We compare the NIV Study Bible with the NIV Zondervan Study Bible
Zondervan has just published the 2015 NIV Zondervan Study Bible, but it is also continuing to print and sell the very popular 2011 NIV Study Bible, that was just revised and updated with close to 30% new or significantly revised notes from the original 1985 NIV Study Bible.
This makes choosing which NIV Study Bible confusing. Which one should you buy and what are the differences between the two study bibles?
Exploringthetruth.com states, “At 2880 pages, it is a full 140 pages larger than Crossway’s juggernaut, the ESV Study Bible, over 700 pages larger than the NIV Study Bible, 500 pages larger than the NKJV Study Bible from Thomas Nelson and 600 pages larger than Nelson’s KJV Study Bible. It is the most massive bible I own and it may well be the most comprehensive study bible available today.”
But we didn’t find that to be true based on page numbering. We checked and the 2011 NIV Study Bible has 2530 pages whereas the NIV Zondervan Study Bible tops out at 2880. That’s only a 350 page difference. And the ESV Study Bible is 2750 pages (not counting the maps in the back) making it 130 pages longer.
What’s the difference and how to pick which NIV Study Bible to buy?
Head to head: NIV Study Bible versus the NIV Zondervan Study Bible
2011 vs. 2015
2011 NIV text vs. 2011 NIV text
Published by Zondervan vs. Published by Zondervan
2530 pages vs. 2880 pages
5 brief essays vs. 28 essays
Over 20,000 notes vs. Almost 20,000 new original notes
100,000 cross references vs. 35,000 cross references
Largest concordance ever bound in a bible vs. ?
44 original contributors vs. 60 contributors
Traditional Evangelical Theology vs. Conservative Evangelical Theology
All confess to the authority of God’s infallible word vs. All confess to the authority of God’s infallible word
400 full-color photographs, maps, charts, and illustrations vs. Over 60 informative charts, more than 90 maps, and hundreds of photos. (The article continues below the video.)
Both study bibles are heavy, thick and crammed full of useful information, so neither is likely to be carried daily. The Newer 2015 NIV Zondervan Study Bible is maybe a little less than 1/2 inch thicker than the 2011 NIV Study Bible. They are roughly the same size otherwise. Without the slip cover, the 2015 NIV Zondervan Study Bible has a clean matte dark grey cover with light grey titling. The 2011 has a bright blue cover with lime green sans serif lettering. Page weight, brightness, and thickness is very similar as is page brightness. “Ghosting” and “show-through” is about the same with backside printing in both volumes.
You quickly notice a stylistic difference in the two volumes. The 2011 NIV Study Bible is not so much dated as it is stylistically different. Relying on brighter, vibrant colors, a more contemporary design (think Apple design), larger sans serif fonts, thick-and-thin lines and colors, and lots of color that spreads and bleeds over the edges of the pages.
The New NIV Zondervan Study Bible is the more classic, understated, and scholarly looking of the two. Not as “hip” or bright, with serif fonts and more classic lines. Some of the photos bleed over the top of the page, but most maps charts and book introductions have white margins and stay where they are supposed to.
Both volumes have tons of notes, sometimes taking up to three-quarters of the actual page(s). Both study bibles use double-column notes below, offset from the text in the NIV Study Bible by a thick line and in the NIV Zondervan Study Bible by a screened block of color behind the notes.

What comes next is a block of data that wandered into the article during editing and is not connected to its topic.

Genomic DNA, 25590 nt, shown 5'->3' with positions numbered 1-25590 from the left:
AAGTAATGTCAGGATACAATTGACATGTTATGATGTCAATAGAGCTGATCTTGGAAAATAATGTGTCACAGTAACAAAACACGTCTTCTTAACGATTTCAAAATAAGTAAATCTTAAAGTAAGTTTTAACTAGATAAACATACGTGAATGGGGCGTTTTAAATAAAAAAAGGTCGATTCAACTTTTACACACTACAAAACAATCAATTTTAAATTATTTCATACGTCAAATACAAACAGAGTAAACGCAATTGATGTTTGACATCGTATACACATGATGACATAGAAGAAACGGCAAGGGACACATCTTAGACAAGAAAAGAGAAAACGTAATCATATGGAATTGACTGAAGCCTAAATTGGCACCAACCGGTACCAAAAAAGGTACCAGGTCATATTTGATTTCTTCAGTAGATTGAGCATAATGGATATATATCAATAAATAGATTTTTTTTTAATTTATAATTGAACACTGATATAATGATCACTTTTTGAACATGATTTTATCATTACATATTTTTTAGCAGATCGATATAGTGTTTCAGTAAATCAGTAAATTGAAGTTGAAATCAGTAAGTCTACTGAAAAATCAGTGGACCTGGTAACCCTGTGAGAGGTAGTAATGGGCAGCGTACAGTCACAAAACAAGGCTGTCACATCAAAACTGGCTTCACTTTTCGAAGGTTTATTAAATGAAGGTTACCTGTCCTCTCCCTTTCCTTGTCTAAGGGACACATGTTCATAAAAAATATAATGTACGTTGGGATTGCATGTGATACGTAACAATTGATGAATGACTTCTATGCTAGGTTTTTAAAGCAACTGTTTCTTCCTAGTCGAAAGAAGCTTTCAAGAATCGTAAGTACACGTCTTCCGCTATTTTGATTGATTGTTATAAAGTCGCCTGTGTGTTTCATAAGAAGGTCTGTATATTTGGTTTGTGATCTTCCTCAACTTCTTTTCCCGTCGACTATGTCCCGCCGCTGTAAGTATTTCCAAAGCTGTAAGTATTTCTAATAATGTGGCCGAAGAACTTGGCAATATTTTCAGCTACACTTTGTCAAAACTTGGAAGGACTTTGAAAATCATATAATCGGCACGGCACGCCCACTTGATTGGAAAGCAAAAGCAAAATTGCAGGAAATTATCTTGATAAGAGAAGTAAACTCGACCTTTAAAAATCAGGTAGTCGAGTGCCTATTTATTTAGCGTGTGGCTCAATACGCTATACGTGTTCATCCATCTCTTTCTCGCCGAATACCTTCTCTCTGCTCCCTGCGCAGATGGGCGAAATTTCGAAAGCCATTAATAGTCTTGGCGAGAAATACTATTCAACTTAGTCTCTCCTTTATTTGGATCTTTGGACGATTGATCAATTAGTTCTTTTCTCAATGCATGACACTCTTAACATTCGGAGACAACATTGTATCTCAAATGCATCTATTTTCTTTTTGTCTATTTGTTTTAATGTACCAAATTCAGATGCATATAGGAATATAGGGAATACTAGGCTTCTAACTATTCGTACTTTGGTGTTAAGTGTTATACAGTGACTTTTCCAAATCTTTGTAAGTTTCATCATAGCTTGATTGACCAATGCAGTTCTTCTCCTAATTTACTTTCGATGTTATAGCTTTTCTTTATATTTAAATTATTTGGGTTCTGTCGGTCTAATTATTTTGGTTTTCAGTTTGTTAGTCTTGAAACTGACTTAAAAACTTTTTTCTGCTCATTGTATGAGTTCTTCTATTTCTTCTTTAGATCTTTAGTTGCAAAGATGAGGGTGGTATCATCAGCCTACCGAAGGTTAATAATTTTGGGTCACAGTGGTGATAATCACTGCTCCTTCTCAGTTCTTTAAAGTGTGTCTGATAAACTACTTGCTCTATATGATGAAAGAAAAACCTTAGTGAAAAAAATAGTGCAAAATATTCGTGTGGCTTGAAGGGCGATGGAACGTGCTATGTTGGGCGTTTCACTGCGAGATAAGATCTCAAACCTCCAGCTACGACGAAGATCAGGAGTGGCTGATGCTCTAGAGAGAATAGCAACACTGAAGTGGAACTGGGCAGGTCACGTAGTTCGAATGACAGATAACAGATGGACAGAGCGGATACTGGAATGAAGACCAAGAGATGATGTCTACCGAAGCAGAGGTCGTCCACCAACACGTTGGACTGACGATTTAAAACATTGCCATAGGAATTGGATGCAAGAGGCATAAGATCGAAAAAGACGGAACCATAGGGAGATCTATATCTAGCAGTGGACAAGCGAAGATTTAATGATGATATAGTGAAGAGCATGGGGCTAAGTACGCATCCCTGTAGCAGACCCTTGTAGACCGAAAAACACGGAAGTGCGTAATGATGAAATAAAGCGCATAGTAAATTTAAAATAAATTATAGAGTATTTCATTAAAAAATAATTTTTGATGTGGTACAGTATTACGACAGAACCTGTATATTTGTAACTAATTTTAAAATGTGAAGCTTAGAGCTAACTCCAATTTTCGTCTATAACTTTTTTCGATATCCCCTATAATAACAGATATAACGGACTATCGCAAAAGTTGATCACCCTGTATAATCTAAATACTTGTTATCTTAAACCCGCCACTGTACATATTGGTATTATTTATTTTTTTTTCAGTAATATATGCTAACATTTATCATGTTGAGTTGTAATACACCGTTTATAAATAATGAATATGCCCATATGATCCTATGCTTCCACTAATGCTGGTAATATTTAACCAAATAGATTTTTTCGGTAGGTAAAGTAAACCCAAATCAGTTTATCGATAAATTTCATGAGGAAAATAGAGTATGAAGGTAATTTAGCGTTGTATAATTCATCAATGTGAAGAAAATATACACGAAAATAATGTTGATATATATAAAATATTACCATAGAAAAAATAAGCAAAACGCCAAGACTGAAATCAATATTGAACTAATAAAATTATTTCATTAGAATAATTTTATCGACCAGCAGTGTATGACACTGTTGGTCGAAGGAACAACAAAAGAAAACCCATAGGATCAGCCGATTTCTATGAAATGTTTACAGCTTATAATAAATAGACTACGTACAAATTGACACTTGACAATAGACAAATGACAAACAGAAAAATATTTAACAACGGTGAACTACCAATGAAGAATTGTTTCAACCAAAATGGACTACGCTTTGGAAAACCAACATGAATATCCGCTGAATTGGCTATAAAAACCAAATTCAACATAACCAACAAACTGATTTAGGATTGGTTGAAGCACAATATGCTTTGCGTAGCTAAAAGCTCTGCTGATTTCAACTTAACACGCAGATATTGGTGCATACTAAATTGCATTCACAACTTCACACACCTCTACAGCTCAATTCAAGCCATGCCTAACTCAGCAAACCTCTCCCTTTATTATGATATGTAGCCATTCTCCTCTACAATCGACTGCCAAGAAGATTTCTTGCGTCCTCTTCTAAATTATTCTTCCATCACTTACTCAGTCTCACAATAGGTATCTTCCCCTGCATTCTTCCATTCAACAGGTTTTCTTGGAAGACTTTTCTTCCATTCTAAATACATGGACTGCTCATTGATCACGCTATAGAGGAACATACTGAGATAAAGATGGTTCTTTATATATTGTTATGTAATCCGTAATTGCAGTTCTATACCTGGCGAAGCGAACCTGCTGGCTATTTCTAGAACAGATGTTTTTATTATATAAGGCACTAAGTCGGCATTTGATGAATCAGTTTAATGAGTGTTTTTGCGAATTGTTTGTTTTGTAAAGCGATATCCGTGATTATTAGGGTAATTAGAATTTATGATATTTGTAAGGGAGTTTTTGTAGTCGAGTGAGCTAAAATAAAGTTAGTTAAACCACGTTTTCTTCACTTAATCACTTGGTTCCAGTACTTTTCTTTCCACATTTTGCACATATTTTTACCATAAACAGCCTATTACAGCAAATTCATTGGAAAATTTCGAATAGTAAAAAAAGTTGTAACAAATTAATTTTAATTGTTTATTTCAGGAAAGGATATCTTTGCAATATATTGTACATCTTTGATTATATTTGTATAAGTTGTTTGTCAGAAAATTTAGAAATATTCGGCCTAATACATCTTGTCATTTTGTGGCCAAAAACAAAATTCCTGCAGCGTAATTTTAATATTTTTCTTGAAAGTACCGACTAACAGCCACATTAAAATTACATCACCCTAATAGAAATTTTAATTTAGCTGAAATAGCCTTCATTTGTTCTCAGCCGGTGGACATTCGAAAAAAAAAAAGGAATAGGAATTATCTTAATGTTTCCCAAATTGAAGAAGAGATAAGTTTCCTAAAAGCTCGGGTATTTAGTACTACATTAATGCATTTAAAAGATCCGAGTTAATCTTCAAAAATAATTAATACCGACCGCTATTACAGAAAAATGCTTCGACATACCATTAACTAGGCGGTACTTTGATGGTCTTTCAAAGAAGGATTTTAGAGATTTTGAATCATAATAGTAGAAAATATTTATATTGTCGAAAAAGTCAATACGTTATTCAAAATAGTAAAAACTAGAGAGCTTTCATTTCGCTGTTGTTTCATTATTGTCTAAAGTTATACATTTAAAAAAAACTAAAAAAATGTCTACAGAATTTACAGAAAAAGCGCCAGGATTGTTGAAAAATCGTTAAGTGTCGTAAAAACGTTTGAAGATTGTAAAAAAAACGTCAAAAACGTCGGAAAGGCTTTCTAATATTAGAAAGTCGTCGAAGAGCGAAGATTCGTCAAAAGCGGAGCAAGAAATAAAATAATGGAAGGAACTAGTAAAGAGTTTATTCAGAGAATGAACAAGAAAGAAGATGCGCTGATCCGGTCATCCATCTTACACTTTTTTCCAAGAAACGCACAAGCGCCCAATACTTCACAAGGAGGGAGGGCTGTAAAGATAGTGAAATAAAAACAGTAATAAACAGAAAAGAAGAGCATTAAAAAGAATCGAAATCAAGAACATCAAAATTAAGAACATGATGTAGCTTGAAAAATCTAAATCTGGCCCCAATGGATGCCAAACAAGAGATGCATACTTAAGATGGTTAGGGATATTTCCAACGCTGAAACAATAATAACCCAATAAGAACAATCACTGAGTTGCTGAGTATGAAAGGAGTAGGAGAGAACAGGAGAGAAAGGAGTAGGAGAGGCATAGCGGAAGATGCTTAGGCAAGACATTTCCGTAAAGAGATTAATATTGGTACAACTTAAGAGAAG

Stylistically and colorfully both bibles seem to be well-done and well-designed with good use of color. The same cannot be said for the HCSB Study Bible which seemed to rely on the use of color to try to impress. As an artist and designer, I cannot like that study bible no matter how much I appreciate the translation and would like to be a fan of the study bible. It simply does not work for me. In another post maybe I should address the newest NLT Illustrated Study Bible which also uses color, photos, and infographics as well as charts and maps to tell the story of the Bible and help make it understood.
While I understand that the notes and literary helps are from their earlier study bible, the Illustrated Study Bible is very well-done and a beautiful study bible worthy of your attention – Especially if you are looking for the New Living Translation, or an easier-to-read study bible.
I like the extra width/space at the margins for notes (see image) However, I rely less on notes than I do cross-referencing. I cross-reference continually and add many more of my own. Noting that this bible has 35,000 cross references versus 100,000 in the original NIV Study Bible makes me a bit sad. Otherwise I like this new volume a lot.
Right away the newer NIV Zondervan Study Bible seems to be easier on the eyes. That is due to its single column text (rather than two columns with center cross references in the NIV Study Bible). There is also more white space both under the cross references and when the text focuses on lists, poetry, or other stylistic literary form that features line breaks and narrower columns – There is plenty of room in this bible for note takers!
When you compare the actual font however, you may be a bit surprised to discover that the font in the newer Zondervan edition is much more condensed (narrower) and somewhat lighter/thinner. It appears to be a point size smaller as well. While it is a clean and beautiful font, it may be a little harder to read for older eyes or those using reading glasses. I am finding it to be more difficult to read for long periods of time.
While I prefer the single column of most readers bibles, and dislike the narrow columns in the 2011 NIV Study Bible, the condensed text can be a little hard to follow left to right in a long, dense page of copy. I have not read this Bible enough to realize if this remains a real problem or not, but suffice to say, it is noticeable (click on the photo to the left). If you actually “read” large portions of the Bible, not just dig deep into a single passage, this isn’t a good thing. You can check it out yourself by downloading a 50-page sample here: http://www.thenivbible.com/wp-content/uploads/2014/10/NIV-Zondervan-Study-Sampler.pdf or see a different portion from Scribd below: